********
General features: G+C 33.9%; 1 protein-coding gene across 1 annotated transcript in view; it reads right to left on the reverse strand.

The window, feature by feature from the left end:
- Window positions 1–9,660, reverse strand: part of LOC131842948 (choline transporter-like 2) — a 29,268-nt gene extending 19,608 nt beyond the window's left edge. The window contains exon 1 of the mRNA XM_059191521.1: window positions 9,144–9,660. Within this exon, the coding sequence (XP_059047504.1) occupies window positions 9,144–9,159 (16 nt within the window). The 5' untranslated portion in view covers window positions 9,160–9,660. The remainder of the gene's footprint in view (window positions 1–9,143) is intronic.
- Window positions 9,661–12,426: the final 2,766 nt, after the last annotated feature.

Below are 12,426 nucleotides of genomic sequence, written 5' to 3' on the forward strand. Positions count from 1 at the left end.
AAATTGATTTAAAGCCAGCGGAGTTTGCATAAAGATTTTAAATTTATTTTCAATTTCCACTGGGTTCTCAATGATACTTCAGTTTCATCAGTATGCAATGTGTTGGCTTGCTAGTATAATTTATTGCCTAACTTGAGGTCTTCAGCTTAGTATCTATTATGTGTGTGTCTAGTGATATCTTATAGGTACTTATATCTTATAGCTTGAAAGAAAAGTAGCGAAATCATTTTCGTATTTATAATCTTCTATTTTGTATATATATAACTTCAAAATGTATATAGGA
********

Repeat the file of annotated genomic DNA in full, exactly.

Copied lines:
General features: G+C 33.9%; 1 protein-coding gene across 1 annotated transcript in view; it reads right to left on the reverse strand.

The window, feature by feature from the left end:
- Window positions 1–9,660, reverse strand: part of LOC131842948 (choline transporter-like 2) — a 29,268-nt gene extending 19,608 nt beyond the window's left edge. The window contains exon 1 of the mRNA XM_059191521.1: window positions 9,144–9,660. Within this exon, the coding sequence (XP_059047504.1) occupies window positions 9,144–9,159 (16 nt within the window). The 5' untranslated portion in view covers window positions 9,160–9,660. The remainder of the gene's footprint in view (window positions 1–9,143) is intronic.
- Window positions 9,661–12,426: the final 2,766 nt, after the last annotated feature.

Below are 12,426 nucleotides of genomic sequence, written 5' to 3' on the forward strand. Positions count from 1 at the left end.
AAATTGATTTAAAGCCAGCGGAGTTTGCATAAAGATTTTAAATTTATTTTCAATTTCCACTGGGTTCTCAATGATACTTCAGTTTCATCAGTATGCAATGTGTTGGCTTGCTAGTATAATTTATTGCCTAACTTGAGGTCTTCAGCTTAGTATCTATTATGTGTGTGTCTAGTGATATCTTATAGGTACTTATATCTTATAGCTTGAAAGAAAAGTAGCGAAATCATTTTCGTATTTATAATCTTCTATTTTGTATATATATAACTTCAAAATGTATATAGGA